The lower comparator has the negative input connected to 1/3 * Vcc and the positive input connected to the trigger input. This comparator will output a high value when the trigger is less than 1/3 * Vcc and a low value at all other times.

S-R Latch

S-R Latch

S-R Latch

The S-R latch uses the output from the two comparators to determine if the output of the NE555 should be turned on or off. The inverted output from the latch (Q) is connected to the output pin of the NE555 through an invertor.

Q is also connected to the base of the transistor connected to the discharge pin.

Discharge Circuit

Discharge Circuit

Discharge Circuit

The discharge pin is connected to ground through a transistor. The base of the transistor is connected to the inverted output of the S-R latch. So the discharge pin is connected to ground when the S-R latch is in the reset state.

So How Does it Work?

An astable circuit can be used to understand how the various components of the NE555 work together and it is this circuit we will examine next.

Astable Circuit

One of the circuits that can be constructed using the NE555 is a low frequency PWM circuit, known in NE555 parlance as an astable circuit. This can be used in a wide variety of applications from flashing LEDs to the provision of a low frequency clock signal for a digital circuit.

An simple astable circuit can be constructed using two resistors, a capacitor and the NE555 chip. Using the above logical diagram as a starting point we would connect the additional components as follows:

Astable Logical Layout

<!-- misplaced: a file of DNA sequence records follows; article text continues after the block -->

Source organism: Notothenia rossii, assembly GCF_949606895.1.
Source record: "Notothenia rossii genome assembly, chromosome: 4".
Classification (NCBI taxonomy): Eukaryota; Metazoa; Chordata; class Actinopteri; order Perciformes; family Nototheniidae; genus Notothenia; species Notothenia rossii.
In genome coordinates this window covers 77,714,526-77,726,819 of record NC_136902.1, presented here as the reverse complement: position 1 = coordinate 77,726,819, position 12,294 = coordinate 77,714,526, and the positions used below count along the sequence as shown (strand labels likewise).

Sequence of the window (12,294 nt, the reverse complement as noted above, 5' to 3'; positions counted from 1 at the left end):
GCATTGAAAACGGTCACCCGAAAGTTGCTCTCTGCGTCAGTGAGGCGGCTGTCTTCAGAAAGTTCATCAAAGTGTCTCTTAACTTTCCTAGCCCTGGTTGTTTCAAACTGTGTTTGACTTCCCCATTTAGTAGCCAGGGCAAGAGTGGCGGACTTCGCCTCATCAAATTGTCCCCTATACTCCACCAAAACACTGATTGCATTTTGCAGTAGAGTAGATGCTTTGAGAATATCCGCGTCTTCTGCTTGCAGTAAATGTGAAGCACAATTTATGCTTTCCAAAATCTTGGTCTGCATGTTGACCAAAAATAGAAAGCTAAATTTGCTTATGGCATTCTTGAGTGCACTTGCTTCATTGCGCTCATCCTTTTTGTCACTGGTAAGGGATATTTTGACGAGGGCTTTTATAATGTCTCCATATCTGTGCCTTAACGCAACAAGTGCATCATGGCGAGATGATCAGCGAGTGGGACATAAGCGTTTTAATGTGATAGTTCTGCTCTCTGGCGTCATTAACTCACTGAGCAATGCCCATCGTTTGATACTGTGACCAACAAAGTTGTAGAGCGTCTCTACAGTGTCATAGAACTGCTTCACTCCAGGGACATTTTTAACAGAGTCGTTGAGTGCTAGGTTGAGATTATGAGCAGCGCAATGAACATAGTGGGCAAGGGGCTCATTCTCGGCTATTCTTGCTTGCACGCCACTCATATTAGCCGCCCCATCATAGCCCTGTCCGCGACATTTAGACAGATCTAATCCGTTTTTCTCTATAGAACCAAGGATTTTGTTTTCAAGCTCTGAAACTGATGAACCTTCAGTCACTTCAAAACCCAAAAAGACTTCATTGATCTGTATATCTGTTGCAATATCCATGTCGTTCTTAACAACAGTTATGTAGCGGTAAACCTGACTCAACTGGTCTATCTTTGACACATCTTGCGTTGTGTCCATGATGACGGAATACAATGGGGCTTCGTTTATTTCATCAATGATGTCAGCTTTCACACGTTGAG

Astable Logical Layout

The reset pin should be connected to Vcc and the control pin should be connected to ground through a 100nF or 10nF capacitor.

The operation of the astable circuit will be consider by progressing through time from the point that power is applied to the circuit. It is assumed that Vcc is equal to 5V. The makes the nominal values for 1/3 * Vcc = 1.67V and 2/3 * Vcc = 3.3V.

Power On

Capacitor starts to charge

Capacitor starts to charge

At the point where the chip starts the resistor network inside the NE555 will split Vcc into two as noted above. These will appear on the two comparators negative (for comparator 1) and positive (for comparator 2) inputs.

At the same time, the capacitor C will be charged through resistors R1 and R2. At the point shortly after power up there will be very little charge on the capacitor, for argument, let us say that this is 0V. This will place 0V on both the trigger and threshold pins of the NE555.

Comparator 1 will compare the voltage on the trigger pin (negative input) to 1.67V (positive input). As 0V is less than 1.67V this will result in a high output from comparator 1. This high output is applied to the set pin of the S-R latch. Following this through, this will turn the Q output on and the inverted Q output off.

Q output drives both base of the transistor connected to the discharge pin, turning the transistor off and the output pin through the invertor, turning the output on.

Comparator 2 is comparing positive input connected to the charge on the capacitor (currently 0V) to 3.3V. Following this through as we did with comparator 1, 0V is not grester than 3.3V and so comparator 2 outputs a low signal. The low signal on the reset input in the S-R latch has no effect on the output from the S-R latch.

So shortly after power on, comparator 1 has turned the output of the NE555 on and capacitor C is charging. The various parts of the circuit have the inputs and outputs set to the values in the diagram above marked in red.

Capacitor Charge Reaches 1.67V

As time progresses, the charge on the capacitor will reach and then exceed 1.67V. The circuit will look like the following: